Manny Crespo remains in charge of the Latin American operation, a role he’s held dating back to 2005. Dave Owen is the overall organization director of player development, based in Lakeland, and has been in the role since 2011, less than a year after they parted ways with Glenn Ezell.

While the leaders of the operation are largely the same, they are changing some of the ways they’re developing talent.

One of the biggest changes is that they’re eliminating their formalized Fall Instructional League. Fall Ball, as it’s usually known, was a roughly month long camp that took place over September and October, usually filled with a roster of roughly 40 players and pitchers, all looking to get additional work in, or work on specific parts of their game.

However, a handful of the top prospects already head to Arizona for the annual Arizona Fall League, and many players from Venezuela and the Dominican return home after the stateside season ends, and participate in camps there, as well as the organized winter leagues.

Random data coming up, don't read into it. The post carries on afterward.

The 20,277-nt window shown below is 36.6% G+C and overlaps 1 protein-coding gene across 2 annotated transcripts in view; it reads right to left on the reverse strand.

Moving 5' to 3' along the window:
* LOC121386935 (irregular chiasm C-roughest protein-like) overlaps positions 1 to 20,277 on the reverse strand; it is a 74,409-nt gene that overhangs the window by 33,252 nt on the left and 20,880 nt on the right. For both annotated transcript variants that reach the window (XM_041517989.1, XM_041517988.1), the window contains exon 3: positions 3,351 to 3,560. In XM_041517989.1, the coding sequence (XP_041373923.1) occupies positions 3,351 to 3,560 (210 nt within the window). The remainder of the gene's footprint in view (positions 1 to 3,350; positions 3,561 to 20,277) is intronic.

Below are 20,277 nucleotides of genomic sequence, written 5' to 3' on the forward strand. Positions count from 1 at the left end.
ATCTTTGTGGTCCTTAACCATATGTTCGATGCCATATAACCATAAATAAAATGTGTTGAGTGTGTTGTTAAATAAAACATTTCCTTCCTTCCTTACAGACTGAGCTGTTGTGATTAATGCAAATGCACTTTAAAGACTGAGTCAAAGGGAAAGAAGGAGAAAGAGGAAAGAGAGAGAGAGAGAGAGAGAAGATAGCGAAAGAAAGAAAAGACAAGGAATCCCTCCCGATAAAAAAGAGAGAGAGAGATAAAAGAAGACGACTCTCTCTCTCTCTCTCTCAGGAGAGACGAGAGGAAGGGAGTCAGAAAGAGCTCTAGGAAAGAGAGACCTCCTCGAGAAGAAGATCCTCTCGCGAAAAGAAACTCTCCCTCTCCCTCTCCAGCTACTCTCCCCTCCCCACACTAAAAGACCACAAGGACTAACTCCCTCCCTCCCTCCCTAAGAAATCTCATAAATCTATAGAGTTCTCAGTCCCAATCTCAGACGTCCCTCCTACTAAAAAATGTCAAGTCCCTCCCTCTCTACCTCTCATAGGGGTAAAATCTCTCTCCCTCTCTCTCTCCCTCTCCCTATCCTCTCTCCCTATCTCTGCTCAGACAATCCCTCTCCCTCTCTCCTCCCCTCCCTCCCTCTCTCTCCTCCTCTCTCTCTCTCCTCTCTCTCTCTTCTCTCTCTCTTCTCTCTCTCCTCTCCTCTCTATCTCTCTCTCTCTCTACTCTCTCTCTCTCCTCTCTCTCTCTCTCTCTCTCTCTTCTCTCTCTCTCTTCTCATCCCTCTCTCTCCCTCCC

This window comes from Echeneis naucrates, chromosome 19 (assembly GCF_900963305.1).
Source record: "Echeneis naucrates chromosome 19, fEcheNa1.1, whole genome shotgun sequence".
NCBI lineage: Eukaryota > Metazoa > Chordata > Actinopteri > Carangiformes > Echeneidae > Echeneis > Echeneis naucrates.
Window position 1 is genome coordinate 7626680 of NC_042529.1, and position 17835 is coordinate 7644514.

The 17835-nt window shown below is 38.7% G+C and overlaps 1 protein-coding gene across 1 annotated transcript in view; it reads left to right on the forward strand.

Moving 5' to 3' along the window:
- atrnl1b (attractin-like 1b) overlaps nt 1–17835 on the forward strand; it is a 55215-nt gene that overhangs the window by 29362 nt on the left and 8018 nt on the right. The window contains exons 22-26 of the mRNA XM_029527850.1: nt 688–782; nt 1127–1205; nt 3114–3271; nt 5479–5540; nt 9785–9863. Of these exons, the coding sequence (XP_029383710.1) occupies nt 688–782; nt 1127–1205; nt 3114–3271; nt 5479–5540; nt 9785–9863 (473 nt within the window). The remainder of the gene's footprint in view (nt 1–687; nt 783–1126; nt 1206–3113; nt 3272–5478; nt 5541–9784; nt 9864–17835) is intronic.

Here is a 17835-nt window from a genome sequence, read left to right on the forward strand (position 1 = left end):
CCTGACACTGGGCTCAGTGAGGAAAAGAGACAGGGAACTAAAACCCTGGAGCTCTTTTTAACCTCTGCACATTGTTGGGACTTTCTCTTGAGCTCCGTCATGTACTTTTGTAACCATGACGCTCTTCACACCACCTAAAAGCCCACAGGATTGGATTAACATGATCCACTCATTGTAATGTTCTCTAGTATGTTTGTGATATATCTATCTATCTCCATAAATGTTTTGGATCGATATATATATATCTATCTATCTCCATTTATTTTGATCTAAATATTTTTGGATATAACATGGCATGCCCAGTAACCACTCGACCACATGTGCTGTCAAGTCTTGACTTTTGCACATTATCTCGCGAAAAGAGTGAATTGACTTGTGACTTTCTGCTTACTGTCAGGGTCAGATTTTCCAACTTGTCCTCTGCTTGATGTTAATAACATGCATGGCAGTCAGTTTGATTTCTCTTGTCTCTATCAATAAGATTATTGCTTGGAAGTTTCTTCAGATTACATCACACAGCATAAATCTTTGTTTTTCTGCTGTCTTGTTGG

Rather than forcing players to continue playing for an extra month, when many of the players are usually mentally drained and ready for a break and the off-season, the Tigers are letting those players return home and work out on their own.

According to the Tigers director of minor league operations, Dan Lunetta, this represents a “Shift in developmental philosophy. We will place more of an emphasis on early spring training mini-camp."

It obviously remains to be seen what other changes the Tigers will make to improve their ability to translate, but a rather large change in the layout of the course of the season is certainly a strong indication they’re looking to make some changes to improve it.

Overall

The Tigers farm system is not a point of strength right now, and after trading three of their top ten prospects at the trade deadline, in addition to needing to recall another due to Anibal Sanchez’s injury, things look even bleaker. However, the Tigers aren’t simply going accept that they can no longer get top prospects via paying more than others in the draft. They’re looking for new ways to get talent, and develop that talent.

How it works remains to be seen, but from the outside, even without knowing it, the Tigers clearly have a plan.